Returning to your hometown after living away for a long time is always a unique experience; when your hometown is in India and you’re coming back from a country as different as Australia, like in the case of 26 year-old photographer Anu Kumar, it must be even more peculiar. On one of her regular trips back to Kovi Nagar, the small town in India where she was born, Anu started taking pictures of the daily life on the streets, and seems to have had an especially sensitive eye for the soft colors she encountered.
Hello Anu, thank you for premiering your series Nagar on FotoRoom. What are your main interests as a photographer?
Thanks for having me! As a woman born in India and raised in Australia, I often use photography as a medium to explore my own identity and sense of belonging. I feel spending so much time in India, while being raised in Australia, has given me a unique perspective, in that I see things with a foreign but familiar eye. My work helps me to make sense of my heritage and allows me to feel connected to my roots.
Please introduce us to Nagar.
Nagar (meaning ‘town’ in Hindi) is a photo series that emerged on my recent trip to Kavi Nagar, Ghaziabad. I was there for three months, and every day at 4pm I would accompany my two aunts on their daily walks around town. What started as a way to pass the monotony of my days, slowly transformed into capturing a portrait of my hometown. There was so much to see no more than 2 blocks away from home, and I wanted to capture that sense of absurd normality that I encountered on these walks.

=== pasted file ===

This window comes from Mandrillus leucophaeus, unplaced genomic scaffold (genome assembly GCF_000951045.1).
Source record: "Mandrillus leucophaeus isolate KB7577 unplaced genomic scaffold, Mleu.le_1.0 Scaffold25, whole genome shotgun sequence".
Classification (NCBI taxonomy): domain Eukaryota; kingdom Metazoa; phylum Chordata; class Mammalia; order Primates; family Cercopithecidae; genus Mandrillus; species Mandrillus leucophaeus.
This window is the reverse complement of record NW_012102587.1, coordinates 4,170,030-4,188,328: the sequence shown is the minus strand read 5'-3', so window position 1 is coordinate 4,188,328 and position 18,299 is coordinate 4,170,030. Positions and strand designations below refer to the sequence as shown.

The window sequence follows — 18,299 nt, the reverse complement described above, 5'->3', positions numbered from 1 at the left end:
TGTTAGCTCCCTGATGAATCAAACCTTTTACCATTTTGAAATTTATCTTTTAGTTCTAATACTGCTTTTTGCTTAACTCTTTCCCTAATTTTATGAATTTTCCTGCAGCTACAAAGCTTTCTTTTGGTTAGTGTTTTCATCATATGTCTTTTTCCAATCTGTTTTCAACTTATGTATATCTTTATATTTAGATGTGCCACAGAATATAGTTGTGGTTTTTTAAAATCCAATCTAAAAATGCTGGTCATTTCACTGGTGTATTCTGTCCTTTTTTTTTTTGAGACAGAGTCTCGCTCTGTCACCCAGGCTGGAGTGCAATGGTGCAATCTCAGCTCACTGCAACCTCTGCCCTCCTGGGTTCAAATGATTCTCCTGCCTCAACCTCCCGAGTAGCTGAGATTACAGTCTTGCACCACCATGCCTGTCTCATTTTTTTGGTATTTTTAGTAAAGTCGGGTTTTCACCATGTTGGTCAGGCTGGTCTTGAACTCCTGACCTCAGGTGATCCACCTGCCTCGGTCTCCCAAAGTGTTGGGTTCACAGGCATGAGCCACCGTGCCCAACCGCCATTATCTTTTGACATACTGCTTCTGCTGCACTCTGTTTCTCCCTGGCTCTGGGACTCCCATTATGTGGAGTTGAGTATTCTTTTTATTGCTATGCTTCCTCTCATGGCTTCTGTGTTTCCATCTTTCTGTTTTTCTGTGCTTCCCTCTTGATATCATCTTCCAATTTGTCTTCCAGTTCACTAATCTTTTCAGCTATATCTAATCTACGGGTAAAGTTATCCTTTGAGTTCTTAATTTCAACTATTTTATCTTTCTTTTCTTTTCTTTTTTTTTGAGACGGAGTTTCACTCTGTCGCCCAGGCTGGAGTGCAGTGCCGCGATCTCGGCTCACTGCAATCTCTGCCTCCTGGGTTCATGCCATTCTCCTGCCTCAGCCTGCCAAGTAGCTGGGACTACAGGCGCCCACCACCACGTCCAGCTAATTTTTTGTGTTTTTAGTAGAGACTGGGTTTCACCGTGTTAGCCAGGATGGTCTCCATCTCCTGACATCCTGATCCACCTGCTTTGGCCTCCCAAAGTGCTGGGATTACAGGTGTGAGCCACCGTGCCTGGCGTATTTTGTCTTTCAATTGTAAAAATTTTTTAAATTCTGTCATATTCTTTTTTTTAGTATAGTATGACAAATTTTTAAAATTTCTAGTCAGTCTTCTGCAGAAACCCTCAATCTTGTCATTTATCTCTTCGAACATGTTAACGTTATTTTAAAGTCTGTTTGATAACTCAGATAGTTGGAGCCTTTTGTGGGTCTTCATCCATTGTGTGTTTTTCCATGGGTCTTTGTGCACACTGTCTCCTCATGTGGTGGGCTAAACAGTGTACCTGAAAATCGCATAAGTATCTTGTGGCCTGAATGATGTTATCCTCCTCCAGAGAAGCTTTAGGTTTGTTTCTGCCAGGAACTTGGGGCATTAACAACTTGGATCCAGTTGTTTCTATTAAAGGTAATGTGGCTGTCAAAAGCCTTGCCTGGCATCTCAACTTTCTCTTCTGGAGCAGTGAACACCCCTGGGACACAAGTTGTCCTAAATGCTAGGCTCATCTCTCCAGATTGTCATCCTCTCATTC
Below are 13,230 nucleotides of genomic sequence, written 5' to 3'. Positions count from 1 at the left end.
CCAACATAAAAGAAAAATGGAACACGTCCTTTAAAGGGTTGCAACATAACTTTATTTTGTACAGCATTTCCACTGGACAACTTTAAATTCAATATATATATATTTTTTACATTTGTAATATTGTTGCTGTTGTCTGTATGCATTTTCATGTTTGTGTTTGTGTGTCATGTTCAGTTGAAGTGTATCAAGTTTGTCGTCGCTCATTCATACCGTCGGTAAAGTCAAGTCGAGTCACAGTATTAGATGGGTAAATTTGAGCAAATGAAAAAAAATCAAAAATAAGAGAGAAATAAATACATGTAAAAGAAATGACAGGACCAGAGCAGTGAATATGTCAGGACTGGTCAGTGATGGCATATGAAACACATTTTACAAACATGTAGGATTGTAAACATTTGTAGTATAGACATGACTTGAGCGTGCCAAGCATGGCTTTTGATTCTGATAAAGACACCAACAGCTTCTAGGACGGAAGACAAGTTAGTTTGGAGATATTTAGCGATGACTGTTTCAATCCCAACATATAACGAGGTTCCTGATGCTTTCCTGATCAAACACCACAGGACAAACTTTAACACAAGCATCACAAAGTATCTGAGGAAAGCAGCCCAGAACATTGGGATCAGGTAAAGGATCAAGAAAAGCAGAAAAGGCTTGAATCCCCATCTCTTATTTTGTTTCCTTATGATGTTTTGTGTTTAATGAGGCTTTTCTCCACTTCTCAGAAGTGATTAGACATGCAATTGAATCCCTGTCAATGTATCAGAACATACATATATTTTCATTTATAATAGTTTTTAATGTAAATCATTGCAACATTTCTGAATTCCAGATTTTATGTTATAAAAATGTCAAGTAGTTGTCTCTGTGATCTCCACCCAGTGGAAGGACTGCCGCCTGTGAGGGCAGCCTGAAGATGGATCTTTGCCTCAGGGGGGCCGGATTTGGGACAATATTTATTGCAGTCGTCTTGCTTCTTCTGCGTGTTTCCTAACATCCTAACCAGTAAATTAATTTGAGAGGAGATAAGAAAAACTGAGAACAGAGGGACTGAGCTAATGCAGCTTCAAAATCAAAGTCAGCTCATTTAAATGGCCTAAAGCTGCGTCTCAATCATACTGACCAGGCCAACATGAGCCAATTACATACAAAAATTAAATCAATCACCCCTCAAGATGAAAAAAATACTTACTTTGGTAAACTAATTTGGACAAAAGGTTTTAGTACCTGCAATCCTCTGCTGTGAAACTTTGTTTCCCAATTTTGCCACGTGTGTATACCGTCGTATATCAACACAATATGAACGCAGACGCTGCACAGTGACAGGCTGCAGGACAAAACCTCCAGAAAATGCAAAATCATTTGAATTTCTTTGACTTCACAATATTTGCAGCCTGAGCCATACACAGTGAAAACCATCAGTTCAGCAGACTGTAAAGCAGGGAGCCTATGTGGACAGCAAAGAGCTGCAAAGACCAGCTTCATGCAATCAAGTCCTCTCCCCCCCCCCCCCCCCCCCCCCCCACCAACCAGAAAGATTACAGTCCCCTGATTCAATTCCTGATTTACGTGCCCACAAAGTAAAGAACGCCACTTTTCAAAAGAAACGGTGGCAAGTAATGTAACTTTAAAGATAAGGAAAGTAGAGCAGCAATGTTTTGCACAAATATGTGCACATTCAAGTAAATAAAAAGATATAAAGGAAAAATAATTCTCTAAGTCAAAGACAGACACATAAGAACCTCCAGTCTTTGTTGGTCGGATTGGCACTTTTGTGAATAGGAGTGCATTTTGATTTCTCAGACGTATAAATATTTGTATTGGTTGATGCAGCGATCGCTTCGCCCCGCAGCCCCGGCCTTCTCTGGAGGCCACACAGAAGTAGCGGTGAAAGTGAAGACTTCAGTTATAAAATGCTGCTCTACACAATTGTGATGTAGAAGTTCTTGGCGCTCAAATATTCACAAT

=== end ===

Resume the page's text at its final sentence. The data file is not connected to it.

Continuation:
When did you leave India for Australia, and what are your earliest memories of your hometown?
I left India when I was quite young—just 8 months old actually; but I’ve been visiting Kavi Nagar every two years since I left. It really hasn’t changed much, but they have a Baskin Robins [an international ice cream chain] now. I’d say my earliest memory was of the celebrations for Diwali [the Hindu festival of lights]: everyone on the street I lived on had bought these small red firecrackers and linked them all together extending the whole length of the street. They went off like dominos… pretty exciting for a 10 year old!
How do you feel about Kavi Nagar and your Indian roots in general? Are you connected with that part of your descent or do you consider yourself entirely Australian?
It’s something that I’ve struggled with a lot in the past. Being a first generation person of color I think there is this pressure to identify as one or the other. I’m grateful to my parents for coming to Australia, and I don’t deny the huge impact it’s had on me as a person; however my Indian roots are so important to me because they give me a sense of belonging and a connection to my family.
Tell us a bit about your approach to Nagar: what did you want your images to communicate?
The project began quite organically. My aunts would conduct local tours of the town, showing personal landmarks like my cousin’s old high school, or the hospital where my mum worked when she lived in India. I started taking pictures as a way to break the monotony of the day, but it turned into making a portrait of a town that I love so much. I was lucky Kavi Nagar was so generous.
Greens and reds/pinks are strongly prevalent throughout the Nagar images…
Color is pretty difficult to avoid in India. I’m drawn to the use of unexpected color—bright pinks and reds draped on houses and horses. I’m so inspired when I see how effortless and brave Indian people are with color.
Did you have any specific references or sources of inspiration in mind while working on Nagar?
The most specific reference I can think of is The Road to Salvador do Mundo by Bharat Sikka. I love how he was able to create such a strong sense of place in his series through color.
What have been the main influences on your photography?
I would say a consistent exposure to Indian cinema, everything from black and white to 1990s Bollywood. I love photographs of old Indian Bollywood actresses like Rekha, who is an iconic actress from the 1980s. My mother and I would watch music videos of Rekha from a film called Umrao Jaan over and over on weekends.
Who are some of your favorite contemporary photographers?
Rineke Dijkstra for her portraits, Dayanita Singh for everything India, and Michael Wolf for his groupings of inanimate objects.
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